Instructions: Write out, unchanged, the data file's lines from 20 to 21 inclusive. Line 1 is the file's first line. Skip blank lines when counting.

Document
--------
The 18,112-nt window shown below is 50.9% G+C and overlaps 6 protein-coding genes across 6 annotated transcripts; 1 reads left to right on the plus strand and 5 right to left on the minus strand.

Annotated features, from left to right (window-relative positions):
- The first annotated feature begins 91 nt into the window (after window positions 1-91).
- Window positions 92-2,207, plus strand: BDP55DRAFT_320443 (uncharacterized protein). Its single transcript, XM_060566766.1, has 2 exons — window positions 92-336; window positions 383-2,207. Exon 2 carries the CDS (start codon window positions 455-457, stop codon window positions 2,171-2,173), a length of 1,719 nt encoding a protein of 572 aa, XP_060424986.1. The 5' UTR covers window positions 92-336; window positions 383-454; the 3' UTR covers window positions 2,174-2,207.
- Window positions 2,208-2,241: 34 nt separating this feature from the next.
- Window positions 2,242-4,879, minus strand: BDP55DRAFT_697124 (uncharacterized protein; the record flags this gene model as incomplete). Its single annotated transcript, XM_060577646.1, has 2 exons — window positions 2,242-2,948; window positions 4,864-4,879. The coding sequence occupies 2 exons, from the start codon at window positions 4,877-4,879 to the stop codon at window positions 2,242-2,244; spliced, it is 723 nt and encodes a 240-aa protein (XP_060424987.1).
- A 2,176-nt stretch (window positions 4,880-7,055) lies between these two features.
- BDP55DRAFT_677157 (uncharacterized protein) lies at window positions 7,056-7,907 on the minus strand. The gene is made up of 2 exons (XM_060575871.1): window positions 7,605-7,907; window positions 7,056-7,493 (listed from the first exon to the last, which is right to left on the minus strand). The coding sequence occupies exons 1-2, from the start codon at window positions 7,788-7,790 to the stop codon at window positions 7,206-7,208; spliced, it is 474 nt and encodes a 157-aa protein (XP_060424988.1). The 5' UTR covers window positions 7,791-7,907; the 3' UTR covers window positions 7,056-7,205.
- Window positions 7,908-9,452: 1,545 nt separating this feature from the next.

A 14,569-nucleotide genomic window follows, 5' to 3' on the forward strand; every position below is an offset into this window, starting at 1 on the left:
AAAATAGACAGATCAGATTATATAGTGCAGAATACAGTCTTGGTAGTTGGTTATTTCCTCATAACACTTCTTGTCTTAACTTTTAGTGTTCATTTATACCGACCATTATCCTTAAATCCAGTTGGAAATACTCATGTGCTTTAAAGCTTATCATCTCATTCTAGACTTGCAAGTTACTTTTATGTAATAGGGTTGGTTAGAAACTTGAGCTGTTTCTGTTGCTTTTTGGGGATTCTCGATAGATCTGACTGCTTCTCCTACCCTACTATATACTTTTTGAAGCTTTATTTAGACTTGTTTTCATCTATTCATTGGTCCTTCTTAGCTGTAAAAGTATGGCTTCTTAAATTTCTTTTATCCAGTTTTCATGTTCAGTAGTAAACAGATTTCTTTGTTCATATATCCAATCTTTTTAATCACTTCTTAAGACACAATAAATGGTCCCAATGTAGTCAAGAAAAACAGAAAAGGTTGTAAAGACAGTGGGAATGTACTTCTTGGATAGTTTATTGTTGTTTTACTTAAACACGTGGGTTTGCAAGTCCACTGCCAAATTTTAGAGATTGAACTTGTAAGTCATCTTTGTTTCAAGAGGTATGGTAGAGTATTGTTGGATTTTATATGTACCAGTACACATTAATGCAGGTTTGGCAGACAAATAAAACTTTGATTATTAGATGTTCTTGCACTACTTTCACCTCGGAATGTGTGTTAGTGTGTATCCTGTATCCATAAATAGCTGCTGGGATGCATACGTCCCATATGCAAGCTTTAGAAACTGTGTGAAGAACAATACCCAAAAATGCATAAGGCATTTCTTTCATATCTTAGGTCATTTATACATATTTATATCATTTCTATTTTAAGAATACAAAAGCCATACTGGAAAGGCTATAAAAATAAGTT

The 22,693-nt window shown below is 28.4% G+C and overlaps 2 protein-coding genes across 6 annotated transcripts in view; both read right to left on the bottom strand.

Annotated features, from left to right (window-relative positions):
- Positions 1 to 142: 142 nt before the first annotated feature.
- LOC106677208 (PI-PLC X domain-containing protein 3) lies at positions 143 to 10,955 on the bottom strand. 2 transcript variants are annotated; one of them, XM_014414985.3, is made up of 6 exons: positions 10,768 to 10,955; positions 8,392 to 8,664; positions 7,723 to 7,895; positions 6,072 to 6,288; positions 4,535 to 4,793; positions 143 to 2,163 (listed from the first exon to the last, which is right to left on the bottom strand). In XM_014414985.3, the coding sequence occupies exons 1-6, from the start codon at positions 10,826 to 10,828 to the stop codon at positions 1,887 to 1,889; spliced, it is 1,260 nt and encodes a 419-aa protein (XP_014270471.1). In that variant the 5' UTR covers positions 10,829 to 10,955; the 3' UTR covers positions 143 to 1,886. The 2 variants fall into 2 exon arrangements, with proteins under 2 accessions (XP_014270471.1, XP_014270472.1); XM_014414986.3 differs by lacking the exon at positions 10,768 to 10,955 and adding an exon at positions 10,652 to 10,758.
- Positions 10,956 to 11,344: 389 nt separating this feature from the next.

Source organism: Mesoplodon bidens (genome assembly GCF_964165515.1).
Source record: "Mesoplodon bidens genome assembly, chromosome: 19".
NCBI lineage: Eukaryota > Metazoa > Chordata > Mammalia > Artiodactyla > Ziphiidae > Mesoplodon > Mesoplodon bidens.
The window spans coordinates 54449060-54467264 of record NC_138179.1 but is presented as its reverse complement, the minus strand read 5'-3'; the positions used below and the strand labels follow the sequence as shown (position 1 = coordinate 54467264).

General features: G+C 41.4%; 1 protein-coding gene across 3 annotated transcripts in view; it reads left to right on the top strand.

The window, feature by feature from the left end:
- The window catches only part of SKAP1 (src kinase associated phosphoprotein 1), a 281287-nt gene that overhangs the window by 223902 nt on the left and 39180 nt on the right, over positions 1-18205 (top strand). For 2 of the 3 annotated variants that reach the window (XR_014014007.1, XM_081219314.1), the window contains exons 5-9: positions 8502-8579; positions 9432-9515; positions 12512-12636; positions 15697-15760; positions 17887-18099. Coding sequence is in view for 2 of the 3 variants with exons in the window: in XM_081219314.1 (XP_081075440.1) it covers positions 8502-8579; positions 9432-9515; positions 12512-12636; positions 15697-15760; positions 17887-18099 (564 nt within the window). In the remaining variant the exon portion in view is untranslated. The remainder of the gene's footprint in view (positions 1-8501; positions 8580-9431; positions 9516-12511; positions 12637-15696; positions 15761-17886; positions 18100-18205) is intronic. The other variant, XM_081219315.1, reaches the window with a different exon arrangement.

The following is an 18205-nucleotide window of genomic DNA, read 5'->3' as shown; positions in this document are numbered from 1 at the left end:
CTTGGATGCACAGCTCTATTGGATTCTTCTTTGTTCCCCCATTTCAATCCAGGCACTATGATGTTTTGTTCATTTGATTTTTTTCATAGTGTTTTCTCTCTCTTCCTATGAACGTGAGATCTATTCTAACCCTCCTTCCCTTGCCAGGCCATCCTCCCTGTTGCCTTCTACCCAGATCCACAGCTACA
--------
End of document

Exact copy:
The window spans coordinates 54449060-54467264 of record NC_138179.1 but is presented as its reverse complement, the minus strand read 5'-3'; the positions used below and the strand labels follow the sequence as shown (position 1 = coordinate 54467264).

General features: G+C 41.4%; 1 protein-coding gene across 3 annotated transcripts in view; it reads left to right on the top strand.